- Introduction and Executive Summary of the Supplement, Role of Milk and Dairy Products in Health and Prevention of Noncommunicable Chronic Diseases: A Series of Systematic Reviews. [Journal Article]
- ANAdv Nutr 2019 05 01; 10(suppl_2):S67-S73
- Milk and dairy products contain multiple nutrients and contribute significantly to meet the nutritional requirements for protein, calcium, magnesium, phosphorus, potassium, zinc, selenium, vitamin A,…
Milk and dairy products contain multiple nutrients and contribute significantly to meet the nutritional requirements for protein, calcium, magnesium, phosphorus, potassium, zinc, selenium, vitamin A, riboflavin, vitamin B-12, and pantothenic acid. However, consumption of dairy is decreasing and moving away from the advised level in many countries and the potential benefits of milk and dairy products for health have come under question. This, in spite that numerous studies report health benefits associated with dairy consumption. The present supplement aims to assess and summarize scientific evidence regarding the impact of dairy intake on health and all-cause mortality, and on the prevention of diverse chronic diseases, mainly from meta-analyses of observational studies and randomized controlled trials (RCTs). There seem to positive associations between moderate maternal milk intake during pregnancy and infant birth weight, length and bone mineral content during childhood. Moreover, consumption of dairy products in older subjects may reduce the risk of frailty and decrease the risk for sarcopenia. The highest consumption of dairy products did not show a clear association with total osteoporotic fracture and hip fracture risk; however, a diminished risk of vertebral fracture was found. Analysis of the differences between high and low dairy consumption and for dose-response found no association between dairy product consumption and risk of all-cause mortality. Total and low-fat dairy consumption is associated with a reduced risk of developing metabolic syndrome and current evidence supports that consumption of dairy does not adversely affect the risk of cardiovascular outcomes and may even have a subtle protective effect. Moreover, evidence has been provided of an inverse association between the consumption of dairy products and ischemic heart disease and myocardial infarction. Also, the evidence suggests that dairy consumption, particularly low-fat dairy and yogurt is associated with a lower risk of type 2 diabetes. Likewise, moderate compared with medium consumption of dairy is associated lower risk for colorectal and bladder cancer and has no association with prostate cancer. Finally, consumption of milk or dairy products did not show a proinflammatory effect on healthy subjects, overweight/obese individuals, or individuals with other metabolic abnormalities, and fortification of dairy products with phytosterols and ω-3 fatty acids seems to be a good approach to improve cardiometabolic risk biomarkers. In conclusion, the systematic reviews and meta-analyses of the present supplement support adequate milk consumption at various stages of life and in the prevention/control of various noncommunicable chronic diseases.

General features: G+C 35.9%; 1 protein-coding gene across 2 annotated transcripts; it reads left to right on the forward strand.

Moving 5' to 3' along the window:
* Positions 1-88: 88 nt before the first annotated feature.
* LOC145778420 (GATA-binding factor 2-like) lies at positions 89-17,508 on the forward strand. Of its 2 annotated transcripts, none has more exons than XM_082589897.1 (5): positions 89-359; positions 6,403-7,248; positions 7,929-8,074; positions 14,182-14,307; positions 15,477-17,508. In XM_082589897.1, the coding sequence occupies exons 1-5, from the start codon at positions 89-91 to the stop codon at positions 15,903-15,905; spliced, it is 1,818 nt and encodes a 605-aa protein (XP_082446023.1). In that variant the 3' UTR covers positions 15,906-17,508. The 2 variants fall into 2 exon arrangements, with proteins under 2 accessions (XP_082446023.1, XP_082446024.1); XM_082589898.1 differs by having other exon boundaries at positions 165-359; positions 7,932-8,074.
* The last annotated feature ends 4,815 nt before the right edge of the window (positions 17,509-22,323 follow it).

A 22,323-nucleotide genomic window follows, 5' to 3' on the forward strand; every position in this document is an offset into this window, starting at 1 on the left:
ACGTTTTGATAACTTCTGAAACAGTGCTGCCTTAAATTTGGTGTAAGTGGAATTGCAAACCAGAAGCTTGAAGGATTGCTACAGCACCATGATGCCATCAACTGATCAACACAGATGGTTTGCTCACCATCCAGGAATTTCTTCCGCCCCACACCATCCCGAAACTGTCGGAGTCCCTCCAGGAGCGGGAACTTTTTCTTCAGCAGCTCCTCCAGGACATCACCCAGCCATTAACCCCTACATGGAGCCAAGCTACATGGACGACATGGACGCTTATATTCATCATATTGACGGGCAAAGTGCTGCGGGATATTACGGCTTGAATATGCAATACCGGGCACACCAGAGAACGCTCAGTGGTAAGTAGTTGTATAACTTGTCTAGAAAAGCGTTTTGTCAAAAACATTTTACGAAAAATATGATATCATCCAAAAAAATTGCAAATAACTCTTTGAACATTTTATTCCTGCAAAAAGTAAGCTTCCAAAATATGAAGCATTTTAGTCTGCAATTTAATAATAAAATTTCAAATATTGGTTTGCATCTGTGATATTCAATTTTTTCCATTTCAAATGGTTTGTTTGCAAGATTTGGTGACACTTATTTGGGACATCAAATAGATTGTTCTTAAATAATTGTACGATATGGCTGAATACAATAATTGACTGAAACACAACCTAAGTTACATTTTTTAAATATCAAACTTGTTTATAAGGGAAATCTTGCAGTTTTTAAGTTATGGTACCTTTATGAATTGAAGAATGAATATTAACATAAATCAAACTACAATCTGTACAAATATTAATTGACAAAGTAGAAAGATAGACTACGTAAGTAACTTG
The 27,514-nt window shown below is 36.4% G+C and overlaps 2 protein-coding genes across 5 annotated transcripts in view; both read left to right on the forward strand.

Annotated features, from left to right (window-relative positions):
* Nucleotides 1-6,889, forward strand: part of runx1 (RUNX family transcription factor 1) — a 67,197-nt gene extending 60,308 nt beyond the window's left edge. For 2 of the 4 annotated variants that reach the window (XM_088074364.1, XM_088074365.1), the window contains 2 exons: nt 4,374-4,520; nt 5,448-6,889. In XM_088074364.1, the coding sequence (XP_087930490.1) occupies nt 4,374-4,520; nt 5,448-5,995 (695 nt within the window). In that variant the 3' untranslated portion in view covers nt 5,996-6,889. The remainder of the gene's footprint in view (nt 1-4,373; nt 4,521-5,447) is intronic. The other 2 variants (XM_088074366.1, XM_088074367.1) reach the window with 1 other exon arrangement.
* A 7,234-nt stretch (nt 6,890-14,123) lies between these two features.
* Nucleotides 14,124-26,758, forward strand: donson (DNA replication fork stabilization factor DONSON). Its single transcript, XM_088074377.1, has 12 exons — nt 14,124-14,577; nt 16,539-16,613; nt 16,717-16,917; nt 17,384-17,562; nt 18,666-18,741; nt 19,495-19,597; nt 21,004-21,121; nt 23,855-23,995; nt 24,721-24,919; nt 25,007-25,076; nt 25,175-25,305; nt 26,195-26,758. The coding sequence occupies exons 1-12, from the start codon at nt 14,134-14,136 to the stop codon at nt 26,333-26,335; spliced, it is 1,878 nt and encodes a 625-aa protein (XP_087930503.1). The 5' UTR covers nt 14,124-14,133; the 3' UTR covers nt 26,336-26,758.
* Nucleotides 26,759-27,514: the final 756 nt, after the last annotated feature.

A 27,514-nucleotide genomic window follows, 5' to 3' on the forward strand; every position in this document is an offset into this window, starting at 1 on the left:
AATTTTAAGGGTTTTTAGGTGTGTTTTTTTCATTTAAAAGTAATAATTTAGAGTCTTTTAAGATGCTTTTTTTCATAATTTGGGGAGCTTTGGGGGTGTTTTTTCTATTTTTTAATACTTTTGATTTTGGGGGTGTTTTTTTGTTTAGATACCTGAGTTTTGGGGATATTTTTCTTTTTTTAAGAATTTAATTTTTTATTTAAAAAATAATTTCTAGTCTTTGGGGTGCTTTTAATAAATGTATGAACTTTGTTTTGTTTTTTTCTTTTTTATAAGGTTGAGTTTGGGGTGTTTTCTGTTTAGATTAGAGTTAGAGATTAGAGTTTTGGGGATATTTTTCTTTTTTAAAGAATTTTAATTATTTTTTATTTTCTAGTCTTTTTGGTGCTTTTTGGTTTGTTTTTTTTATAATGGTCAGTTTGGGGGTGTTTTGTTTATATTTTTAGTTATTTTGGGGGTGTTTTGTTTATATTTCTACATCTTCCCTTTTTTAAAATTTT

- Tea in Health and Disease. [Editorial]
- NNutrients 2019 Apr 25; 11(4)
- Tea, including green tea made from the leaves of the Camellia senenisis plant, is the second most consumed beverage worldwide after water, and is consumed by more than two-thirds of the world populat…
Tea, including green tea made from the leaves of the Camellia senenisis plant, is the second most consumed beverage worldwide after water, and is consumed by more than two-thirds of the world population [...].
- Precision Nutrition and the Microbiome, Part I: Current State of the Science. [Review]
- NNutrients 2019 Apr 24; 11(4)
- The gut microbiota is a highly complex community which evolves and adapts to its host over a lifetime. It has been described as a virtual organ owing to the myriad of functions it performs, including…
The gut microbiota is a highly complex community which evolves and adapts to its host over a lifetime. It has been described as a virtual organ owing to the myriad of functions it performs, including the production of bioactive metabolites, regulation of immunity, energy homeostasis and protection against pathogens. These activities are dependent on the quantity and quality of the microbiota alongside its metabolic potential, which are dictated by a number of factors, including diet and host genetics. In this regard, the gut microbiome is malleable and varies significantly from host to host. These two features render the gut microbiome a candidate 'organ' for the possibility of precision microbiomics - the use of the gut microbiome as a biomarker to predict responsiveness to specific dietary constituents to generate precision diets and interventions for optimal health. With this in mind, this two-part review investigates the current state of the science in terms of the influence of diet and specific dietary components on the gut microbiota and subsequent consequences for health status, along with opportunities to modulate the microbiota for improved health and the potential of the microbiome as a biomarker to predict responsiveness to dietary components. In particular, in Part I, we examine the development of the microbiota from birth and its role in health. We investigate the consequences of poor-quality diet in relation to infection and inflammation and discuss diet-derived microbial metabolites which negatively impact health. We look at the role of diet in shaping the microbiome and the influence of specific dietary components, namely protein, fat and carbohydrates, on gut microbiota composition.